In a 2-0 vote, the National Labor Relations Board (“NLRB”) ruled that it was a violation of the National Labor Relations Act (“NLRA”) to require employees to sign mandatory arbitration agreements that did not allow employees to file joint, class or collective claims regarding wages, hours, or any working conditions against the employer before an arbitrator or court. The NLRB held that the agreement used by D.R. Horton, a national home construction company, unlawfully restricted the employees’ exercise of their Section 7 rights to engage in concerted activities for mutual aid or protection. D.R. Horton and Michael Cuda, Case 12-CA-25764 (Jan. 3, 2012).
The NLRB interpreted D.R. Horton’s “Mutual Arbitration Agreement” (“MAA”) as requiring employees and the company to waive their respective claims to be heard by a judge or jury, and instead agree to file all claims to an arbitrator on an individual basis. The MAA also prohibited an arbitrator from consolidating claims into a class or collective action. When an employee attempted to initiate an arbitration of a collective action under the Fair Labor Standards Act, D.R. Horton argued that the MAA barred the collective claim. The employee filed an unfair labor practice charge against D.R. Horton, claiming a violation of the NLRA.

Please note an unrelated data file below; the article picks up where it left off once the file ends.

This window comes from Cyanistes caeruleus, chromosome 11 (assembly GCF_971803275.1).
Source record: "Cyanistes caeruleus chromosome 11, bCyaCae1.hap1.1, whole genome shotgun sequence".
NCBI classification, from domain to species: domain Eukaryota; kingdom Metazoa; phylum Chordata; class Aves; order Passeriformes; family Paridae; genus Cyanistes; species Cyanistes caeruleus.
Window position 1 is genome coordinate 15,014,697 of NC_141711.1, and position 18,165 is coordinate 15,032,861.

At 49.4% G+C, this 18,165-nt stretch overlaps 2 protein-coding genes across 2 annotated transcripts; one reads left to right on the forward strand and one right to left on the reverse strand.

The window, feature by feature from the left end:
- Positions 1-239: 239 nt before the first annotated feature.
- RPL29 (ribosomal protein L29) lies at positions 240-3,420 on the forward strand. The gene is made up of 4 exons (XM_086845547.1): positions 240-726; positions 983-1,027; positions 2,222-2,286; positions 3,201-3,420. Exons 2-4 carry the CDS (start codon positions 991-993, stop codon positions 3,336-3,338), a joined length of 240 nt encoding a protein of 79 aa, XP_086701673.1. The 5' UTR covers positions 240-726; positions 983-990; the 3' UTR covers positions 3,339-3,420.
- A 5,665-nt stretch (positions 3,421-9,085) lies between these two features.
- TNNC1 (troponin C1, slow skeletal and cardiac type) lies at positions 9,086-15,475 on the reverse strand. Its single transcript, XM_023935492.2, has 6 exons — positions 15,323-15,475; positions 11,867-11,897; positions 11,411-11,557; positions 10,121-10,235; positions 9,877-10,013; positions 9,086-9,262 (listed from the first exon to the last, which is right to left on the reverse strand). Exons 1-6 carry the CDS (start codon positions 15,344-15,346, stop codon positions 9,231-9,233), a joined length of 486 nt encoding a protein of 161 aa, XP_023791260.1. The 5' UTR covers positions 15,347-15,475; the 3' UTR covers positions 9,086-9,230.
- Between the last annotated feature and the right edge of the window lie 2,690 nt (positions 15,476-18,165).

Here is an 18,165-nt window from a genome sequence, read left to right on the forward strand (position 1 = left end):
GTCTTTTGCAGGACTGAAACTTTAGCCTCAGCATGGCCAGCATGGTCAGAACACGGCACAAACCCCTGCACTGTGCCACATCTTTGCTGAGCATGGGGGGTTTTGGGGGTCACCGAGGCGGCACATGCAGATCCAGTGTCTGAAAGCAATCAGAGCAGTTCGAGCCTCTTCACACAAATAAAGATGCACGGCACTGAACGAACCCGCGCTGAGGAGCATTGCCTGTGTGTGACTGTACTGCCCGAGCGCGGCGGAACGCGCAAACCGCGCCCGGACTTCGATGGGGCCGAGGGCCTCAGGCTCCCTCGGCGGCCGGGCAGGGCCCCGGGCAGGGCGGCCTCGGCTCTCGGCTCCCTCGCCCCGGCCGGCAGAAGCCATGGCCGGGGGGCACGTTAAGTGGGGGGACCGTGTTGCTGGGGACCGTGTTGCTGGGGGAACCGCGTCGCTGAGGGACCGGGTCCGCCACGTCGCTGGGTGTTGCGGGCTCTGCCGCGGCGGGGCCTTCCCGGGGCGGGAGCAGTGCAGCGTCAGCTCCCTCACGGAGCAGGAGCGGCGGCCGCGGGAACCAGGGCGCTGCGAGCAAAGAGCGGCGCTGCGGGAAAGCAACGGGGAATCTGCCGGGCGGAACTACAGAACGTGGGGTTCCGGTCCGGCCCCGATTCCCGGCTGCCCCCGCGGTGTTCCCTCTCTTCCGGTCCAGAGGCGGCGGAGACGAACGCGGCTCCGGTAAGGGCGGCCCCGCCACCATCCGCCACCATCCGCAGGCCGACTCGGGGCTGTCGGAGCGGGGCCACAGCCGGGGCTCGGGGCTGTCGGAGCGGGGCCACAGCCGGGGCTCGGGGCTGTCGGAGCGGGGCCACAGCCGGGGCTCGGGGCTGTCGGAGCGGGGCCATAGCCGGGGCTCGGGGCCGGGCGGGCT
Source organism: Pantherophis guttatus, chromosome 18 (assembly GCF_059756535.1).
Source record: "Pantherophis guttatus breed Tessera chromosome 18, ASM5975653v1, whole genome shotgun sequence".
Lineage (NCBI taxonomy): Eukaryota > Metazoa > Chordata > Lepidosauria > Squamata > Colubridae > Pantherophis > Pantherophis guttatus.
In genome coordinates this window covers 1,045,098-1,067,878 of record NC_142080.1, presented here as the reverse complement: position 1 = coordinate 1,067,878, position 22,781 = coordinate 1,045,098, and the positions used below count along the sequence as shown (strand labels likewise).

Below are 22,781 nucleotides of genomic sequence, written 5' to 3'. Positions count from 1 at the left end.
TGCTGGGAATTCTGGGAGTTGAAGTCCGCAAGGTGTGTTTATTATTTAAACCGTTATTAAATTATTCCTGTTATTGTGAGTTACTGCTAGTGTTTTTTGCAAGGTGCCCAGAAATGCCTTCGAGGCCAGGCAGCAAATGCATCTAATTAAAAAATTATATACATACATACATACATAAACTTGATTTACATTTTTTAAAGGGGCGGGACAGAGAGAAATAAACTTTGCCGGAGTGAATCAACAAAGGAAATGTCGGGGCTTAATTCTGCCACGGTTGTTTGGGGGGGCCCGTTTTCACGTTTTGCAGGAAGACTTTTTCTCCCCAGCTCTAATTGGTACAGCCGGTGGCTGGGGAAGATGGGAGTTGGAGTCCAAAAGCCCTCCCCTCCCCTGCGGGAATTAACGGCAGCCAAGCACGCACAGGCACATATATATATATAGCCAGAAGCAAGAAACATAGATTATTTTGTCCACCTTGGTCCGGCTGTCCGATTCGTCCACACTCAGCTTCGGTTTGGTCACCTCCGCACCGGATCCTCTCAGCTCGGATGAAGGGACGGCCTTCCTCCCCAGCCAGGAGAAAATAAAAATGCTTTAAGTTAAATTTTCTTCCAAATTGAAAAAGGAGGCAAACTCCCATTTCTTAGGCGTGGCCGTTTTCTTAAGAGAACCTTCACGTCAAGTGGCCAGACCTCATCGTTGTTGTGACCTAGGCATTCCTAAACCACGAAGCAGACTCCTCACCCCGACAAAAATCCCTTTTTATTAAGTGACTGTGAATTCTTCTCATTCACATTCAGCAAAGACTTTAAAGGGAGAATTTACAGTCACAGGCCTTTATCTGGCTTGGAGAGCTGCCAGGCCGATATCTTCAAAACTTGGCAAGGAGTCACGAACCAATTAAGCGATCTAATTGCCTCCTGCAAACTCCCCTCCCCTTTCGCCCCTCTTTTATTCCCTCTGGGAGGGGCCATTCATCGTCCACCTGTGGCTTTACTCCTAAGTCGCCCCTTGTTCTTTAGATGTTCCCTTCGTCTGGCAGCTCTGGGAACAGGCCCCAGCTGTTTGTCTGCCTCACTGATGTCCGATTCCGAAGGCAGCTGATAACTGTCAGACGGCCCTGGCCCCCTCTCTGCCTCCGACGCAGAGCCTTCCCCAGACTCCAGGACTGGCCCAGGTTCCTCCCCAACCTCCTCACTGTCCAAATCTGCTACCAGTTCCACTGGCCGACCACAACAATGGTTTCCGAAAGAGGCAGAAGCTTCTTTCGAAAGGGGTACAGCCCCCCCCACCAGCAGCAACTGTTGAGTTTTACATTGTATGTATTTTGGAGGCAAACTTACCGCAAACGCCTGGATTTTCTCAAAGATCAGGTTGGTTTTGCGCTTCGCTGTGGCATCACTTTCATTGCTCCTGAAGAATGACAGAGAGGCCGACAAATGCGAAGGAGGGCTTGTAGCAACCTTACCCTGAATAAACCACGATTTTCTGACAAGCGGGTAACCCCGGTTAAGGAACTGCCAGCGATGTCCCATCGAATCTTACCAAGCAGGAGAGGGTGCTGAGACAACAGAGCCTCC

Section 7 of the NLRA protects the rights of nonsupervisory employees to engage in “concerted activities for the purpose of collective bargaining or other mutual aid or protection.” The NLRB’s decision noted that it has consistently held that concerted legal claims regarding wages, hours, or working conditions are protected by Section 7. The NLRB also held that the collective pursuit of a workplace grievance in arbitration is also protected by the NLRA. The NLRB’s ruling lets employers use similar agreements as long as the agreement allows employees to use a judicial forum for class or collective claims if employers “insist that arbitral proceedings be conducted on an individual basis.”
The NLRB’s decision is very likely to be appealed to the U.S. Court of Appeals on several grounds. For example, the U.S. Supreme Court recently decided that the NLRB needs a quorum of three members to rule on a case. The NLRB also has a tradition of establishing a precedent with at least three NLRB members voting. However, until the possible appeal is resolved by the Court of Appeals, employers need to consider the risk of creating/maintaining mandatory class action waiver agreements for nonsupervisory employees that are similar to the one used by D.R. Horton.
If you have any questions regarding this decision, be sure to contact your employment counsel at Smith, Gambrell & Russell, LLP.